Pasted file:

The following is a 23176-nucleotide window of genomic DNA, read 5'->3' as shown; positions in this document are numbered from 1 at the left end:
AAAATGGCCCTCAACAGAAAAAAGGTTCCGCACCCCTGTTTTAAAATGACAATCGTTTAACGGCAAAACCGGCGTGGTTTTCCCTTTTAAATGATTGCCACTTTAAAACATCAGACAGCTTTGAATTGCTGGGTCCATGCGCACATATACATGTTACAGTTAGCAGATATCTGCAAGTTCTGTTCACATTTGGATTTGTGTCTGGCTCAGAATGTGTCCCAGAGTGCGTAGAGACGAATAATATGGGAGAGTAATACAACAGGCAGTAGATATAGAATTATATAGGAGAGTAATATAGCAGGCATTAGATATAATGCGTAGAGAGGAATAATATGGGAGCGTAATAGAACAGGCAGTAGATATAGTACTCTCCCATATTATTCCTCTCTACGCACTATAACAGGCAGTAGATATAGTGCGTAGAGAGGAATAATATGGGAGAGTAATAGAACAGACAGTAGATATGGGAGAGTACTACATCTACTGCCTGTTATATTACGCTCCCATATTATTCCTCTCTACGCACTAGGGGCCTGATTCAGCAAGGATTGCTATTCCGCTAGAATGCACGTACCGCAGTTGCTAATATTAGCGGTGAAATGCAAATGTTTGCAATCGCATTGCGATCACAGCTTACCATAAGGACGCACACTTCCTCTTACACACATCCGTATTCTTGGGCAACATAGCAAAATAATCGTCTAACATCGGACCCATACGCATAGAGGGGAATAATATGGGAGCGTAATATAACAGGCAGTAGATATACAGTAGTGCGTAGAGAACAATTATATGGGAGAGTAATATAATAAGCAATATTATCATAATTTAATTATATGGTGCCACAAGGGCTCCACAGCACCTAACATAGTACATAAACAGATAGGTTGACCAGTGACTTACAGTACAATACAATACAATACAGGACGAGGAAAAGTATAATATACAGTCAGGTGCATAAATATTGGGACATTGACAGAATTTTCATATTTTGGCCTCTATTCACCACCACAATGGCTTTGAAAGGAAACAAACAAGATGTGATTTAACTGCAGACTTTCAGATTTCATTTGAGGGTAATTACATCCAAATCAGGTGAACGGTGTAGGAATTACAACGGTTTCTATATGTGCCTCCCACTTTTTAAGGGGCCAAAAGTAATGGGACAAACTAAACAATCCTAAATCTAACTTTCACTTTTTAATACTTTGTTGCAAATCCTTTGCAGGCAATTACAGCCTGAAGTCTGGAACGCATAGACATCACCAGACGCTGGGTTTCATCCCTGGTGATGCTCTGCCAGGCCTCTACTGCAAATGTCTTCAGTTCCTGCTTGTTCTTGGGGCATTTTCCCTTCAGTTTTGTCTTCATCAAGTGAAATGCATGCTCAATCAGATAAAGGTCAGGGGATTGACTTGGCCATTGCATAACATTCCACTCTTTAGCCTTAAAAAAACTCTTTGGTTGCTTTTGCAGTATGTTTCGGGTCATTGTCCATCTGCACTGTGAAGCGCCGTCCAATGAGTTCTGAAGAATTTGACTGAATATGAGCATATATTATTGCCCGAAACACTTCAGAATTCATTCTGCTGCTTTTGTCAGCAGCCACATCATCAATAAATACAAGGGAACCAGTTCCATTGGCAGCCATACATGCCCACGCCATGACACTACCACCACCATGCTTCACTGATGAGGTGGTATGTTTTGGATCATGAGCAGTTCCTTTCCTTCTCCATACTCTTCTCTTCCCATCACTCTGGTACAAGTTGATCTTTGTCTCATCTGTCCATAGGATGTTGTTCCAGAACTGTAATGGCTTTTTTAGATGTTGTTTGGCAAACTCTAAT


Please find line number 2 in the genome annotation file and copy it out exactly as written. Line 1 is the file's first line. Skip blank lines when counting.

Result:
AAAATGGCCCTCAACAGAAAAAAGGTTCCGCACCCCTGTTTTAAAATGACAATCGTTTAACGGCAAAACCGGCGTGGTTTTCCCTTTTAAATGATTGCCACTTTAAAACATCAGACAGCTTTGAATTGCTGGGTCCATGCGCACATATACATGTTACAGTTAGCAGATATCTGCAAGTTCTGTTCACATTTGGATTTGTGTCTGGCTCAGAATGTGTCCCAGAGTGCGTAGAGACGAATAATATGGGAGAGTAATACAACAGGCAGTAGATATAGAATTATATAGGAGAGTAATATAGCAGGCATTAGATATAATGCGTAGAGAGGAATAATATGGGAGCGTAATAGAACAGGCAGTAGATATAGTACTCTCCCATATTATTCCTCTCTACGCACTATAACAGGCAGTAGATATAGTGCGTAGAGAGGAATAATATGGGAGAGTAATAGAACAGACAGTAGATATGGGAGAGTACTACATCTACTGCCTGTTATATTACGCTCCCATATTATTCCTCTCTACGCACTAGGGGCCTGATTCAGCAAGGATTGCTATTCCGCTAGAATGCACGTACCGCAGTTGCTAATATTAGCGGTGAAATGCAAATGTTTGCAATCGCATTGCGATCACAGCTTACCATAAGGACGCACACTTCCTCTTACACACATCCGTATTCTTGGGCAACATAGCAAAATAATCGTCTAACATCGGACCCATACGCATAGAGGGGAATAATATGGGAGCGTAATATAACAGGCAGTAGATATACAGTAGTGCGTAGAGAACAATTATATGGGAGAGTAATATAATAAGCAATATTATCATAATTTAATTATATGGTGCCACAAGGGCTCCACAGCACCTAACATAGTACATAAACAGATAGGTTGACCAGTGACTTACAGTACAATACAATACAATACAGGACGAGGAAAAGTATAATATACAGTCAGGTGCATAAATATTGGGACATTGACAGAATTTTCATATTTTGGCCTCTATTCACCACCACAATGGCTTTGAAAGGAAACAAACAAGATGTGATTTAACTGCAGACTTTCAGATTTCATTTGAGGGTAATTACATCCAAATCAGGTGAACGGTGTAGGAATTACAACGGTTTCTATATGTGCCTCCCACTTTTTAAGGGGCCAAAAGTAATGGGACAAACTAAACAATCCTAAATCTAACTTTCACTTTTTAATACTTTGTTGCAAATCCTTTGCAGGCAATTACAGCCTGAAGTCTGGAACGCATAGACATCACCAGACGCTGGGTTTCATCCCTGGTGATGCTCTGCCAGGCCTCTACTGCAAATGTCTTCAGTTCCTGCTTGTTCTTGGGGCATTTTCCCTTCAGTTTTGTCTTCATCAAGTGAAATGCATGCTCAATCAGATAAAGGTCAGGGGATTGACTTGGCCATTGCATAACATTCCACTCTTTAGCCTTAAAAAAACTCTTTGGTTGCTTTTGCAGTATGTTTCGGGTCATTGTCCATCTGCACTGTGAAGCGCCGTCCAATGAGTTCTGAAGAATTTGACTGAATATGAGCATATATTATTGCCCGAAACACTTCAGAATTCATTCTGCTGCTTTTGTCAGCAGCCACATCATCAATAAATACAAGGGAACCAGTTCCATTGGCAGCCATACATGCCCACGCCATGACACTACCACCACCATGCTTCACTGATGAGGTGGTATGTTTTGGATCATGAGCAGTTCCTTTCCTTCTCCATACTCTTCTCTTCCCATCACTCTGGTACAAGTTGATCTTTGTCTCATCTGTCCATAGGATGTTGTTCCAGAACTGTAATGGCTTTTTTAGATGTTGTTTGGCAAACTCTAAT